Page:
Democratic Republic of the Congo Map: Regions, Geography, Facts & Figures
The Democratic Republic of the Congo (DRC), also known as DR Congo, DROC, Congo-Kinshasa, or simply the Congo, is a country located in Central Africa. It is the second largest country in Africa after Algeria. The country is bordered by Angola, Tanzania, Uganda, Rwanda, Burundi, Zambia, South Sudan, the Central African Republic, and the Atlantic Ocean. The capital of the DRC is Kinshasa, which is also the country's largest city.
If you want to discover more in-depth information on the DRC as a country, check out our Democratic Republic of the Congo Profile!
Plus, test your country knowledge with our African geography quiz, Can You Name These African Landmarks?
History of the Democratic Republic of the Congo
The DRC was formerly known as Zaire and was a colony of Belgium until 1960, when it gained independence. The country has a history of political instability and conflict, including the First Congo War (1996-1997) and the Second Congo War (1998-2003). The latter involved multiple countries and is sometimes referred to as the African World War. The DRC has also experienced issues with deforestation and the exploitation of natural resources, along with other regions on the map of Africa.
What Is the Difference Between DR Congo and Republic of Congo?
The Democratic Republic of the Congo (DRC) and the Republic of the Congo (ROC) are two separate countries in Africa. The DRC is significantly larger than the ROC and has a much larger population.
The two countries are often referred to as Congo-Kinshasa (DRC) and Congo-Brazzaville (ROC), respectively. Despite their shared history and similar names, the two countries have distinct cultures, languages, and governments.
Geography of the Democratic Republic of the Congo
The DRC is a country with fascinating geography. It is home to the Congo River, which is the second longest river in Africa and the ninth longest in the world. The river flows through the country from Kisangani in the north to Matadi in the west, emptying into the Atlantic Ocean.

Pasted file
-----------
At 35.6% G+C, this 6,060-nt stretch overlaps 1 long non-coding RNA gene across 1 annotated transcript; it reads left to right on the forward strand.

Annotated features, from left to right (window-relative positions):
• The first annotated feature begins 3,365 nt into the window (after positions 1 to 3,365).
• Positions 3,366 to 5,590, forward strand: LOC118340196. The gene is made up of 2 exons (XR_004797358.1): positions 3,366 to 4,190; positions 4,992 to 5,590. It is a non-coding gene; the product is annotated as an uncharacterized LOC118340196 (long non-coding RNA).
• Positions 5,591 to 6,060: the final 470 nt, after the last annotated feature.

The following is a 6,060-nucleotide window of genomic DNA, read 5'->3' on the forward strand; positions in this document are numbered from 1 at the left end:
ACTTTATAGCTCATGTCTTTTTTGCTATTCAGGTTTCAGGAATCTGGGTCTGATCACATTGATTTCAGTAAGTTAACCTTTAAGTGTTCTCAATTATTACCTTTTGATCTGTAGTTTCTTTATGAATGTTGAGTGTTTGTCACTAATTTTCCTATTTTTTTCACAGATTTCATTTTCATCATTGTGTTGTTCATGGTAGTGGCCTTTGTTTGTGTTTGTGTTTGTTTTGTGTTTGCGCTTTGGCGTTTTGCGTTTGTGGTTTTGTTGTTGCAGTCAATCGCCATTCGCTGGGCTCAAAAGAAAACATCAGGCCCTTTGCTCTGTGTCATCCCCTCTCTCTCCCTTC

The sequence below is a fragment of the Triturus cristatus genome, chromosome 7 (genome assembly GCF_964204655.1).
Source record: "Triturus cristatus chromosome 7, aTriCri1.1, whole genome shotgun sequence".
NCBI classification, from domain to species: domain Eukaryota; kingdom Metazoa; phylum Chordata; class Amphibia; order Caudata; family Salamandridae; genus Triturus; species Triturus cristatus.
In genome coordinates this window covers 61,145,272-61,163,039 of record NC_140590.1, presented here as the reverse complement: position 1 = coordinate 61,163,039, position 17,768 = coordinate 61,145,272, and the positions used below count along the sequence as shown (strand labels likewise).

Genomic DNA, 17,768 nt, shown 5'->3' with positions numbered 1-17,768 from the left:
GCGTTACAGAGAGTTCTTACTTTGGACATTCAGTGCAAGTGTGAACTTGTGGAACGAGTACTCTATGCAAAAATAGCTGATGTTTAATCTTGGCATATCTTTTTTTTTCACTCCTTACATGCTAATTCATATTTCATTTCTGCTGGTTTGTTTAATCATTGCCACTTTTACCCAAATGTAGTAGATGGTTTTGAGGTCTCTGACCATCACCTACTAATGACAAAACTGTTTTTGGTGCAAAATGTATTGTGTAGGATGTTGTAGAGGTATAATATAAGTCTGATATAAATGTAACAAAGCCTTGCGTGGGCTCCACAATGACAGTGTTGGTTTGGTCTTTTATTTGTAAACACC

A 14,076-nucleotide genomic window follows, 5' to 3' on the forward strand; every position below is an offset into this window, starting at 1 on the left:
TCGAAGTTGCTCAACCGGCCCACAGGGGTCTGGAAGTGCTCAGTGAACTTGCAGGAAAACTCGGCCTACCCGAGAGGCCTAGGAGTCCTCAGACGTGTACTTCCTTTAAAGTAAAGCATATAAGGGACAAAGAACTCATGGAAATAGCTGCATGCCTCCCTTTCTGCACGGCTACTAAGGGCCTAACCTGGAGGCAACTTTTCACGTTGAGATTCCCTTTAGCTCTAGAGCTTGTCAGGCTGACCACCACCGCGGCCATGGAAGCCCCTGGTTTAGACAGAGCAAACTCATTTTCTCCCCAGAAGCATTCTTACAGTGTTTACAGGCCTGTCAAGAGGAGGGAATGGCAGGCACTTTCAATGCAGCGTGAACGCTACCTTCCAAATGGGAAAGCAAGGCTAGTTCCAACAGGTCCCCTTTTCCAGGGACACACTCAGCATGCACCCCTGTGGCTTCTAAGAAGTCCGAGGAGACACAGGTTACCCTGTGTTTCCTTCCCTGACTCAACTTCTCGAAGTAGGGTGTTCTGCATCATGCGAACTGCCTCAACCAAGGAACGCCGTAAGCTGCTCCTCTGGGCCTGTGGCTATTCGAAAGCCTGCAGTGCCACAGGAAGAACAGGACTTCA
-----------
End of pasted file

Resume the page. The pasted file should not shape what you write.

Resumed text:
The country also contains the Congo Basin, which is the world's second largest rainforest. Other notable geographic features of the DRC include Lake Tanganyika, the Ubangi River, and the Uele and Kasai Rivers. The political map of the country is divided into 26 provinces, including North Kivu, South Kivu, Ituri, Katanga, and Kasai.
Tourist Attractions in the Democratic Republic of the Congo
The Congo country map has several tourist attractions, including national parks and nature reserves. Virunga National Park, located in the eastern part of the country, is home to rare mountain gorillas and is a UNESCO World Heritage site. Other Congolese national parks in the DRC include Garamba National Park and Kahuzi-Biega National Park.
The country also has several historic sites, including the colonial-era city of Matadi, the copper mining city of Lubumbashi, and the city of Bukavu, which is located on the southern shore of Lake Kivu.
The DRC: Major Cities
To get a better sense of the geography and political divisions of the Democratic Republic of Congo, it's helpful to refer to a country map. Some of the major cities in and around the DRC include:
People Also Ask...
If you're inspecting the Democratic Republic of the Congo map, you may have some queries about the region. Here are some of the most frequently asked questions, along with their answers.
What Country Did the Congo Belong To?
The Congo was initially a colony of Belgium from 1908 to 1960. It gained independence in 1960 and became the Republic of the Congo.
Is Republic of Congo a Rich or Poor Country?
The Republic of the Congo is generally considered to be a low-income country. Its economy is largely reliant on its natural resources, including oil, timber, and minerals. However, the country has faced significant challenges with corruption and governance, which have contributed to poverty and inequality.
Why Is It Called the Congo and Not Just Congo?
The country is named after the Congo River, which flows through the western part of the country and forms part of its border with the Democratic Republic of the Congo. The river was named by Portuguese explorers in the 15th century and is derived from the Kikongo language word "nzadi", meaning "river".
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